In the middle of 2012, I moved my family across the country and now reside in British Columbia (Canada). As you can imagine, this was no small feat, and since my attention was firmly focused on the move, many things slipped through my radar. Dishonored, being one of them. Closer to its release date, I started hearing people talk about how excited they were for it. Now that I think about it, I don’t recall many people raving about it once they were actually playing it, and having played it myself now, I understand why that was. While Dishonored brought some exciting new mechanics to the table, it fell short in many areas. When you factor in a very slow start, dumb or often unresponsive enemy AI, and a surprisingly short and obvious story, I couldn’t help but feel disappointed more than anything else when the credits rolled.
If you like going into a game knowing absolutely nothing about it, you’ll want to skip this paragraph. In the first 10 minutes of the game, you assume the role of The Empress’ personal guard Corvo, who has just returned from a couple months abroad. The Empress is assassinated, her daughter and heir to the throne kidnapped, and Corvo is framed for the murder. Days before his execution, he’s broken out of jail by a group of loyalists who set him on a path of redemption, with the ultimate goal of overthrowing the current regime and reinstating Emily, the true heir. The city of Dunwall has been overrun by a plague spread by rats, which basically turns people into zombies. Streets are littered with linen wrapped deceased, waiting to be hauled away.
One of the things that really turned me off, was the mix of old world, high-tech, and fantasy. If scientists can make a weapon that can instantly vaporize multiple people, why are they still wielding swords and single-shot pistols? Surely they could craft better, more efficient weapons. It just doesn’t mesh, and makes the world of Dishonored a little harder to believe.
The city of Dunwall felt eerily familiar. It took me nearly the entire first play-through to put my finger one it, then A-HA! So much of the visual aesthetic, architecture, and even some of the characters reminded me of Half-Life 2.
The actual game play is where Dishonored truly shines. You’ve likely read elsewhere how there are many paths you can take to reach your goal, and this is true for the majority of the game. For example, in order to reach a point a few blocks down the street, you could do any of the following:
- Stick to the shadows and silently assassinate the guards, one by one.
- Head to the sewers and travel beneath the street. But watch out for swarms of rats and plague infected zombie-like humans.
- Hop up to the rooftops and stay out of sight completely.
- Possess a rat and sneak passed the guards.
This aspect of the game can be really neat, and the truly remarkable part is that any path you choose feels like the right one. If you’re stuck on a spot, there’s no sense in trying the same thing over-and-over. A simple tactic change will usually get you through it.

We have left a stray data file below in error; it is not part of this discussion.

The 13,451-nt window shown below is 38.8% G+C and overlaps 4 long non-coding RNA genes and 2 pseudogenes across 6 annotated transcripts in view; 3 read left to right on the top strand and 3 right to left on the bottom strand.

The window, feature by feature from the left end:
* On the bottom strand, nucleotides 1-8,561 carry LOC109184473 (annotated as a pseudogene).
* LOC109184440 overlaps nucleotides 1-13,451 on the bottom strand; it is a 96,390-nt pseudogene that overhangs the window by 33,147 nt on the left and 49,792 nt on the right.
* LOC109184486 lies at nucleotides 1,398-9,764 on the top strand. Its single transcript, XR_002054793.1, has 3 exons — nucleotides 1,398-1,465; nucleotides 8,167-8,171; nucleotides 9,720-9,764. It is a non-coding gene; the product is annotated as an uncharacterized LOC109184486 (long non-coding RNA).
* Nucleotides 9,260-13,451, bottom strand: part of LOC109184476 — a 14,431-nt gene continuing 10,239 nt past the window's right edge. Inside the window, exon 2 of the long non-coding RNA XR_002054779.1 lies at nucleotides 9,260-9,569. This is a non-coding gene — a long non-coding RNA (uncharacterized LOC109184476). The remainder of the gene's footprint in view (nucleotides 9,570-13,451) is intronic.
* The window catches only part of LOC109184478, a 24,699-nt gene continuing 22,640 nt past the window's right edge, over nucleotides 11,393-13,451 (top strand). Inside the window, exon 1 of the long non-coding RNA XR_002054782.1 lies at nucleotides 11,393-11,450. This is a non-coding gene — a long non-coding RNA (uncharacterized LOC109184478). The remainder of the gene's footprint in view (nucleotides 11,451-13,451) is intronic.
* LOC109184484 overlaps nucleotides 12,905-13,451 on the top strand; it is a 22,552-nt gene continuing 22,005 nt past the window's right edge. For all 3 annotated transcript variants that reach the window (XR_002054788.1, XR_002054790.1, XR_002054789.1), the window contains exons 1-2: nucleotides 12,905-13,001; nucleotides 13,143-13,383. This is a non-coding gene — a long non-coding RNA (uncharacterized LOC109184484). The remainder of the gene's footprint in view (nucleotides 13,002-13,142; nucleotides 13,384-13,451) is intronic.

But all of this freedom isn’t without a fault. I was hoping for true freedom, in that I could run through guns blazing if I felt like it. And some times, I did. Opening fire on a slew of enemies resulted in death, every single time. Generally, health potions are in short supply, and it only takes two or three blows from a sword to take you out. There is an enemy weapon that yields magic powers useless, which makes combat scenarios even more difficult. I learned quickly that you basically want to avoid combat whenever possible, and it’s usually easier to flee a situation than to stand your ground and fight.
Speaking of magic powers; I had a lot of fun with these! Right off the bat, you’re given the “blink” ability. Which allows you to jump a short distance in an instant. It’s basically short range teleportation. You can use it to reach heights you otherwise couldn’t, or place yourself a foot in front (or behind) an enemy for a quick kill. Powers are purchased using runes, which are a collectible item found through-out the world. I spent my runes on extra health slots, upgrading blink, and “dark vision” at the beginning. Dark vision is essentially thermal (or heat) vision, which allows you to see enemies through walls. Even their line of sight is shown, so you can tell which way they’re facing. I’m sure a lot of people would rather play without these powers, as they greatly reduce the difficult and take a lot of the challenge out of situations where you need to remain unseen, but they made the game much more enjoyable for me.
Another thing that makes Dishonored stand out, are the decisions left up to the player. While browsing the achievements list, I was surprised to see achievements for completing the game without being detected, and without killing anyone except the main targets. Even then, many of the main targets could be spared, if you chose to. It was interesting to see people’s perspective of Corvo change as the body count climbed. As I mentioned earlier, I found remaining undetected pretty difficult, so ended up killing quite a few enemies. Although I did end up sparing some of the main targets, and finding other ways to deal with them by way of side-quests.
While there were some great moments, and I did enjoy a lot of the time spent traversing Dunwall, overall I didn’t enjoy Dishonored all that much. I pretty much only stuck with it because I bought it, and wanted to at least see it through. Its slow pace and obvious story left a lot to be desired.